Just when you think you’ve heard it all when it comes to tax freezes, you find out there’s always one more way to give away county tax money.

In that parallel universe where $60 million of tax dollars has entered the black hole of business incentives, nothing is stranger than the ability of the smaller towns to give away Shelby County Government’s taxes.

A short article in Saturday’s Commercial Appeal told how Carrier Corporation in Collierville is asking for a PILOT (payment-in-lieu-of-taxes) that will save it $1.8 million a year in “county and town taxes.” What the article didn’t mention is that this PILOT is being weighed and will almost certainly be approved by Collierville’s own Industrial Development Board.

Unlike the City of Memphis, which only waives county taxes in a collaborative process with county government through the Memphis and Shelby County Industrial Development Board, the Collierville Development Board is associated only with that town’s government and is only interested in that town’s economic development objectives.

Memphis and Shelby County have a consultant evaluating its PILOT program and a report is expected in the near future. If we’re lucky, the evaluation will also address ways that county government can exert more influence over the towns waiving county taxes. It might also be a good time to review the processes of the towns that can approve the waiver of county taxes, because cooperation with Shelby County on business incentives policy shouldn’t be limited just to Memphis.

It is a strange curiosity, but state law on tax freezes gives every municipality the right to waive not only their own taxes, but county government’s, too. In fact, years ago, Bartlett granted a PILOT for Brother Industries that even waived county taxes for longer than it waived its own.

Years later, Collierville gave the FedEx Technology Center a tax freeze that exceeded by five years the maximum term for a tax freeze allowed under county government policies. At least in that case, Collierville officials worked with county officials on incentives for FedEx.

The most bizarre use of tax freezes has been when towns use them to lure companies out of Memphis. In other words, some of the towns would have us believe that it’s sound public policy to give away taxes when all a company is doing is changing its mailing address within Shelby County.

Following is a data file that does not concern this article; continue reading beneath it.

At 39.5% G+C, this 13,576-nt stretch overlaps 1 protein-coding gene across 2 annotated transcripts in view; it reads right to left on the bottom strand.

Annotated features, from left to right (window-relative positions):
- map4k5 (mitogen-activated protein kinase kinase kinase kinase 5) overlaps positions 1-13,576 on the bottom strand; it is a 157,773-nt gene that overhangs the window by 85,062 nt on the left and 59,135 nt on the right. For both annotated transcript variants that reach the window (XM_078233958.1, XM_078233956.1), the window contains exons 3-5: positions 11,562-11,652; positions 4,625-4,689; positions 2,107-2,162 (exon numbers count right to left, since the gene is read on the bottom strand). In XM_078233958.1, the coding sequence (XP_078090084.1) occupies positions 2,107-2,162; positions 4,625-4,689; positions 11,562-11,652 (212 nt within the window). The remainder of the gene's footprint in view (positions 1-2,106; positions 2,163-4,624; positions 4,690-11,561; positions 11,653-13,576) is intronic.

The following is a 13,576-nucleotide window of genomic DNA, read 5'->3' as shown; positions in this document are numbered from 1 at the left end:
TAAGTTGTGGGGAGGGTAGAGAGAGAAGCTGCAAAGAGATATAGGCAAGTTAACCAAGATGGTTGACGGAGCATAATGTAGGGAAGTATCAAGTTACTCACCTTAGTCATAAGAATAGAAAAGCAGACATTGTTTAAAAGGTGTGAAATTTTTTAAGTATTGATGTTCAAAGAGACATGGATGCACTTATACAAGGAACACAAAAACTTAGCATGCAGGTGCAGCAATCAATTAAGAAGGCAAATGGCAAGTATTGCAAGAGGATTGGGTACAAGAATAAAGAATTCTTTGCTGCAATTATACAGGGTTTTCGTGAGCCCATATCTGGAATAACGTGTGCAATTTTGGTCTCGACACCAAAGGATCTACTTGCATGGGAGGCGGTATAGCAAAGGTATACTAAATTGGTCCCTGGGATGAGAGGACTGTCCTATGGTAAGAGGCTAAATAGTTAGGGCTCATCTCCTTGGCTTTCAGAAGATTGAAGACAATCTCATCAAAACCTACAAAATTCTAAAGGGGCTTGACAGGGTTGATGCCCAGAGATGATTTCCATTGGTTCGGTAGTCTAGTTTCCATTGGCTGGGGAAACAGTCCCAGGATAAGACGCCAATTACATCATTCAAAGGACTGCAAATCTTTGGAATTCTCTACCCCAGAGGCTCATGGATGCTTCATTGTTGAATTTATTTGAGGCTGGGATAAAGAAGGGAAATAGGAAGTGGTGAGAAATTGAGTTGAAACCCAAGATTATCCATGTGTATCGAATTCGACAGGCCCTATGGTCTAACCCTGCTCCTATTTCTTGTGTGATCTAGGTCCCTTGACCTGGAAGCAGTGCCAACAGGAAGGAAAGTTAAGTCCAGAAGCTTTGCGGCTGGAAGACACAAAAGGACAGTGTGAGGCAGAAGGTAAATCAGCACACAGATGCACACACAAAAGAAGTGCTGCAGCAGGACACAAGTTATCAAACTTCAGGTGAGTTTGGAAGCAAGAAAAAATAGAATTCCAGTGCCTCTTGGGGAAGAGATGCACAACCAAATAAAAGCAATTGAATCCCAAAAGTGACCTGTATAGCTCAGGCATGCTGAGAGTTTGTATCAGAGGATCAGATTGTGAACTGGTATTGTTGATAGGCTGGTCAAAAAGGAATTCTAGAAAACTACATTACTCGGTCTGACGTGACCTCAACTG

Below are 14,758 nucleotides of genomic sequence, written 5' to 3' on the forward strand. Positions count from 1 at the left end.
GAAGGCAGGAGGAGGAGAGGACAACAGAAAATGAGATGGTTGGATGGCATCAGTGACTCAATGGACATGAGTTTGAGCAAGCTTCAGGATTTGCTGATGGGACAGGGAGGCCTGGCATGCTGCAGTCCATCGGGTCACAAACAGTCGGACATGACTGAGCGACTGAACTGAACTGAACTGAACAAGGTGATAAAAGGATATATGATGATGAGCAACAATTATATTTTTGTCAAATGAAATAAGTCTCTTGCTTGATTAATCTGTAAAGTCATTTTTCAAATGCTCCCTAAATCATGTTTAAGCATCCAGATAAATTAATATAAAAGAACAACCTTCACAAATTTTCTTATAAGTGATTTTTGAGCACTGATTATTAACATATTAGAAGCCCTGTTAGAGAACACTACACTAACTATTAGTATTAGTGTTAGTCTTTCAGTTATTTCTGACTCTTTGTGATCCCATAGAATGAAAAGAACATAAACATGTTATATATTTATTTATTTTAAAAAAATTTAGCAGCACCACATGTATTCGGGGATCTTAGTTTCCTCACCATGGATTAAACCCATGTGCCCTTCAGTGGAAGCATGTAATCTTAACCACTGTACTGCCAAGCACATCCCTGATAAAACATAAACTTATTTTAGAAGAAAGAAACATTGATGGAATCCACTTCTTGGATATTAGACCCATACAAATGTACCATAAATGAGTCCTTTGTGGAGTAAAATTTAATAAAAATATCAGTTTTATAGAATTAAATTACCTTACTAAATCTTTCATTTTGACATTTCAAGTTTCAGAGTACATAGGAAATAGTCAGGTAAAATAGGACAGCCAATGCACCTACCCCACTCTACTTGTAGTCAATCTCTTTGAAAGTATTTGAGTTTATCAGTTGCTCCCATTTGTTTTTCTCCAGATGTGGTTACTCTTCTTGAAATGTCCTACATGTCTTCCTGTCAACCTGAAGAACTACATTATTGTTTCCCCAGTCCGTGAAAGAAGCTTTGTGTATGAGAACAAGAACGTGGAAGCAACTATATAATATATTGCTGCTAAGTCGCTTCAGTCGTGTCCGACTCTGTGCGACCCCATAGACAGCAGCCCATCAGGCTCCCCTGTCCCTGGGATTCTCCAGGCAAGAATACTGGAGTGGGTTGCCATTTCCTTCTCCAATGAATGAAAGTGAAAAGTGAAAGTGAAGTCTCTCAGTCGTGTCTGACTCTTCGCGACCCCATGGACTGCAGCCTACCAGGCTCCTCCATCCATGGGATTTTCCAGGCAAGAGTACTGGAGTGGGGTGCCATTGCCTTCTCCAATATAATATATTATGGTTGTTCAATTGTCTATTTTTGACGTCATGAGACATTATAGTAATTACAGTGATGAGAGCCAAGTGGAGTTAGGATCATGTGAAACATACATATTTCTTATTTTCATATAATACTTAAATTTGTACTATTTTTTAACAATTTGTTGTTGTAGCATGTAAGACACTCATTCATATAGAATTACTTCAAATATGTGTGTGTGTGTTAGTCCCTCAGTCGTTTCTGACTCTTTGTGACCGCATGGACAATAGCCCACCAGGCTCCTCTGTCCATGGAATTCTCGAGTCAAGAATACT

In these cases, the companies seeking the tax freezes and the towns giving them fell back on the always dependable justification that if the tax freezes weren’t given, the companies would move to Mississippi. Frankly, it might be a worthy idea for North Mississippi to pay a fairer share of the regional infrastructure, but that’s a subject for another day.

Politics always surfaces in the cases when the towns give away tax money that’s not theirs, but county government’s. However, if you think the elected county commissioner from the district representing these towns should explain to their officials why this is such poor public policy, it’s not likely.

The Collierville Industrial Development Board is paying Shelby County Board of Commissioner David Lillard to be its attorney. At a time when questions about conflicts of loyalty, if not conflicts of interest, are being raised, the presence of a county commissioner working for a board sends an ominous signal about the possibilities of wiser tax freeze policies.

The Commercial Appeal article neglected to report the length of the tax freeze requested by Carrier Corporation, but its application promises a $144 million expansion creating 155 fulltime jobs and 150 seasonal jobs in exchange for the almost $2 million annual tax break. The newspaper also failed to mention the average pay for these jobs.

And yes, this is the same Carrier Corporation that doubles as a Superfund site. It gained this distinction after releasing trichloroethylene in 1978 when 2,000-5,000 gallons of TCE spilled, and in 1985, when an undetermined amount of TCE leaked from underground pipes. On another occasion, the plant had an unlined lagoon where TCE leaked into the soil.

In the 1978 spill, the Collierville fire department washed TCE into Nonconnah Creek where contaminated soil samples were found eight years later. The 1985 contamination in particular caused some anxious days at the Memphis and Shelby County Health Department. In July, 1986, the chemical was discovered in a town water plant serving about 13,000 people. However, health officials were terrified that the trichloroethylene might contaminate the water supply for Memphis and Shelby County and pollute the acquifer.

In the end, the chemical was contained in the Collierville well, which has been shut down since that time. In a ranking of Superfund sites, the Carrier site is the fifth most serious site in Tennessee. As a result of the cleanup ordered by EPA, Carrier has removed about 18,200 pounds of TCI from the water, and the cleanup is expected to continue for about a decade.

Why does all of this matter? It’s just interesting that some of the property whose taxes will be frozen is contaminated by Carrier Corporation, proving once again just how far government will go to give away taxes.